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House Speaker Nancy Pelosi on Friday said she was proceeding with a plan to hold a vote later on a bipartisan infrastructure bill, as well as just a procedural vote on President Joe Biden’s $1.75 trillion social-spending and climate package, even as progressive Democratic lawmakers opposed that approach.

The House of Representatives gaveled in early Friday with Democratic leaders hoping to approve both measures, but by midafternoon, there had been no voting on them, with the delay attributed to some moderate Democrats demanding an estimate for the social-spending bill, known as the Build Back Better Act, from the nonpartisan Congressional Budget Office. The CBO isn’t expected to be able to provide a full estimate this week.

Democrats have a narrow House majority and can afford no more than three defections on legislation if there’s no Republican support for it. So top Democrats came up with a workaround: a vote Friday on the infrastructure bill, but only a procedural vote on the social-spending bill.

However, progressive House Democrats then said they wouldn’t vote for the infrastructure bill on Friday. They’ve long maintained that both measures should advance together.

“A full accounting of the spending and revenue has been provided by the White House, numerous pieces of the legislation have already been scored, and the JCT has put out analysis that Build Back Better will contribute to reducing the deficit” said Rep. Pramila Jayapal, the Democrat from Washington state who chairs the Congressional Progressive Caucus, in a statement, referring to a Joint Committee on Taxation estimate.

“However, if our six colleagues still want to wait for a CBO score, we would agree to give them that time — after which point we can vote on both bills together.”

The Congressional Progressive Caucus has nearly 100 members, so the infrastructure bill easily could get voted down, even if some House Republicans supported it. But Pelosi didn’t show signs of backing off her plan during a news conference in the late afternoon.

“I do believe that there are a large number of members of the progressive caucus who will vote for the bill,” Pelosi told reporters.

Biden had called for action in a brief speech earlier Friday at the White House. As he hailed a stronger-than-expected October jobs report, the president urged House lawmakers to pass both the infrastructure and social-spending bills “right now,” arguing they will boost the economy and aid working families.

In a sign of last-minute wrangling, however, Biden said he was going back to his office to “make some calls” to lawmakers. He did not take reporters’ questions.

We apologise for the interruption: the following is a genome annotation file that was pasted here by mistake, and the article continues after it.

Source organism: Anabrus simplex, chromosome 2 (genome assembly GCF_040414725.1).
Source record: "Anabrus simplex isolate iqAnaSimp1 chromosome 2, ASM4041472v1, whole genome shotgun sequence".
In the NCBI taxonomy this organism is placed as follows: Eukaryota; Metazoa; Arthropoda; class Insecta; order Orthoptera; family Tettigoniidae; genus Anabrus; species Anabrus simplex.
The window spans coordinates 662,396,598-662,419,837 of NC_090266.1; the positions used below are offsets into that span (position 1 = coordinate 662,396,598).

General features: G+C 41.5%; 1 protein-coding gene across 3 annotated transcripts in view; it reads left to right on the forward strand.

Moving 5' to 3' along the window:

The infrastructure measure, known as the Infrastructure Investment and Jobs Act, would go to the president to get signed into law upon House passage. The social-spending package is likely to be changed in the Senate, where portions of it face opposition from West Virginia Democrat Joe Manchin.

“We will bring to the Floor the BIF and a rule for consideration of the Build Back Better Act,” Pelosi said in a letter to colleagues on Friday afternoon. BIF stands for Bipartisan Infrastructure Framework.

Read more: Here’s what’s in the bipartisan infrastructure bill that the House aims to pass — and how it’s paid for

Also: Infrastructure bill mandates new technology to prevent drunk driving — here’s how it would work

Plus: Here’s what’s in and out of Democrats’ big social-spending bill — for now

Pelosi has delayed planned votes in the House on the infrastructure bill several times previously, as Democratic lawmakers have struggled to agree on their spending proposals. The California Democrat at one point pledged a vote by Sept. 27 to a group of moderate House Democrats to get their support for a procedural vote for the social-spending measure, but then ended up pushing back her timeline repeatedly.

Pelosi also has grappled often with progressive House Democrats, who blocked the infrastructure bill pending changes in the Build Back Better Act, to which Democrats have now added provisions including paid leave.

The bipartisan infrastructure bill passed the Senate in a 69-30 vote on Aug. 10, with Senate Minority Leader Mitch McConnell among the 19 Republicans who joined with the chamber’s 50 Democrats to support the long-awaited measure. It has an overall price tag of about $1 trillion, with around $550 billion in new public-works spending above what already was expected in future federal investments.

Infrastructure stocks, as tracked by the Global X U.S. Infrastructure Development ETF PAVE, +1.35%, have gained 35% this year, topping the broad S&P 500 equity index’s SPX, +0.37% advance of 25%. The main U.S. stock gauges DJIA, +0.56% COMP, +0.20% closed at fresh record highs Friday after the encouraging jobs report.

Now read: These are the stocks for playing Biden’s infrastructure push, analysts say

And see: Biden wants to ‘reconnect communities’ cut off by interstates — this infamous Baltimore highway shows what’s at stake

Also: Here’s why the crypto industry is fretting over the $1 trillion infrastructure bill

Source: This post first appeared on http://marketwatch.com/

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